Thrifty purchase power. Okay, there is a difference between thrifty and cheap. I could joke and say that thrifty is eating your fill at the buffet, while cheap is getting full then filling your pockets and purse with something for later. But the thrifty vs. cheap conundrum is deeper than that. Being cheap means only thinking about the cost of something, while being thrifty means thinking about the value of something. Sure, the jeans from the big bargain store are cheap, but if they won’t last six washes are they really more valuable than the name brand jeans bought at the end of the season on sale?
We strive to be thrifty in all our purchases. This means very little impulse purchasing and plenty of research to find goods that meet our needs in both price and quality. It also means practicing patience, knowing that many things will go on sale, increasing the value. Buying used is another big way that we practice thrifty spending. By taking full advantage of resale shops and Craigslist, we are able to buy higher quality goods for lower prices.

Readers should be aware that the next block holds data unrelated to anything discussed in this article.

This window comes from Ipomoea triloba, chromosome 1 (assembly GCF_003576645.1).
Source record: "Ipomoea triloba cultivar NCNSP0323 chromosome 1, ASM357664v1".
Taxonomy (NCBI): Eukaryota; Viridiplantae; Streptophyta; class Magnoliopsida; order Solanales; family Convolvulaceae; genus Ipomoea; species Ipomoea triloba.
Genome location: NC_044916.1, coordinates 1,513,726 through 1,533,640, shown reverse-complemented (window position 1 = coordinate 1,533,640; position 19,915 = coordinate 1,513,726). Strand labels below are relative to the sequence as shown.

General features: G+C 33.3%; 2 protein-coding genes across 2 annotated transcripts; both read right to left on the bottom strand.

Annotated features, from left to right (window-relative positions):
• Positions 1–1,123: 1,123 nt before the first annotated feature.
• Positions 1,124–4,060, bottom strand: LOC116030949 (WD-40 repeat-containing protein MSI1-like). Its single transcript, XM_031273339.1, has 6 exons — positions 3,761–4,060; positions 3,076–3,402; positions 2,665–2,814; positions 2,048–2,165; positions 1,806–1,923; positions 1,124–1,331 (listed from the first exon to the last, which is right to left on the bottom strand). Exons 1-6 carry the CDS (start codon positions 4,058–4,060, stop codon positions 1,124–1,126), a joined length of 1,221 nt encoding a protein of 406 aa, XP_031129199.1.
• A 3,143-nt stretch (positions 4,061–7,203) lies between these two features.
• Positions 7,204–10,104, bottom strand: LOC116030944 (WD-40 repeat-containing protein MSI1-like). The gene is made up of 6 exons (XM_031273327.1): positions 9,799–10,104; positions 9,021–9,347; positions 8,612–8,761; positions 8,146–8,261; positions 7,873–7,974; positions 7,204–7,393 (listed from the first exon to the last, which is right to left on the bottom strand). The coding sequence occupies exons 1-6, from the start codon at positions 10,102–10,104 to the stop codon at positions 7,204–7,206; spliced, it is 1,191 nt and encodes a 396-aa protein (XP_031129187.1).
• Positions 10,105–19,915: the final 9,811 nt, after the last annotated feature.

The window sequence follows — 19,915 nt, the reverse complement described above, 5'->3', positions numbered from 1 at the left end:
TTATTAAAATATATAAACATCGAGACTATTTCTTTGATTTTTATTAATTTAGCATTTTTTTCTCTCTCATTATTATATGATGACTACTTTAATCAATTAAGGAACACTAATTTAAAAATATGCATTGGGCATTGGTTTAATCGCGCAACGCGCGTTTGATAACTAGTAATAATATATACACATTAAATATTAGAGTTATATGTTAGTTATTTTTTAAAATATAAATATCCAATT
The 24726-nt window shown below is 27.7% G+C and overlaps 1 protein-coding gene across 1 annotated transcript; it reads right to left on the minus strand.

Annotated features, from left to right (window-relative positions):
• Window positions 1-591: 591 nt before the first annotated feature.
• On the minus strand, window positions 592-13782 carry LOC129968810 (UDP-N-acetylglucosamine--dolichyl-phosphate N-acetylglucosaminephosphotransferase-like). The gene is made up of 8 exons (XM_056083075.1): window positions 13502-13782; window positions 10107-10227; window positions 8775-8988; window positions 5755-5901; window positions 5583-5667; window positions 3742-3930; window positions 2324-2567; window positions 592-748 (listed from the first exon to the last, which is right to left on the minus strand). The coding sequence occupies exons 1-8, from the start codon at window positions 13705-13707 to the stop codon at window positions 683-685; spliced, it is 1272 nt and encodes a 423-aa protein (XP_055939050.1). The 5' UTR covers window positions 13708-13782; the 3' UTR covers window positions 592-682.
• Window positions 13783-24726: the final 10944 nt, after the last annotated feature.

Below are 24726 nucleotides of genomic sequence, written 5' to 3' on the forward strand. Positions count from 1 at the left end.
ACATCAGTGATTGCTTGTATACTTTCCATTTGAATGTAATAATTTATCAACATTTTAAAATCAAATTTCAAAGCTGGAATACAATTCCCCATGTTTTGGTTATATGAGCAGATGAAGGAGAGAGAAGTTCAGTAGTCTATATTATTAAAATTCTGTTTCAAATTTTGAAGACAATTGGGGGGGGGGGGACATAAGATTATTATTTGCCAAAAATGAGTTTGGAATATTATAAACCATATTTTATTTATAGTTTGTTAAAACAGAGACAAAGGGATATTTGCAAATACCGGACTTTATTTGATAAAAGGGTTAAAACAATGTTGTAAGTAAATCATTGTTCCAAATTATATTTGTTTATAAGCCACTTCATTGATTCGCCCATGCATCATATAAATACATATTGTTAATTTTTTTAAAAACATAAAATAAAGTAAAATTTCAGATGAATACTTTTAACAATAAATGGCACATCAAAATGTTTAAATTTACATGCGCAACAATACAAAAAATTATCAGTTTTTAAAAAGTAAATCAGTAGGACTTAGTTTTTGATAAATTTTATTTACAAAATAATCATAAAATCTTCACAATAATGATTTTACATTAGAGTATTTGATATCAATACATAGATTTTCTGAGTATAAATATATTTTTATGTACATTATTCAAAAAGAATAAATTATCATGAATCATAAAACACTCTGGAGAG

Sweat Equity. Doing things yourself is a quick and easy way to save money that you can use for family travel. Mow your own grass. Repair your own car and home. The savings will add up fast. We draw the line at cutting our own hair. Some things need to be left to the professionals.
Inexpensive economic area. This is another money saving benefit that just kinda fell in our lap. The mister and I were born and raised in this area, but we went to school elsewhere and decided to return home. Of course, it was family that made us want to make the Metroplex home, but the economic prosperity in this part of the world makes it easy to stay. Housing, gas, food and just about every other expense is much more affordable here and that means there are more extra dollars left over to go into the piggy bank.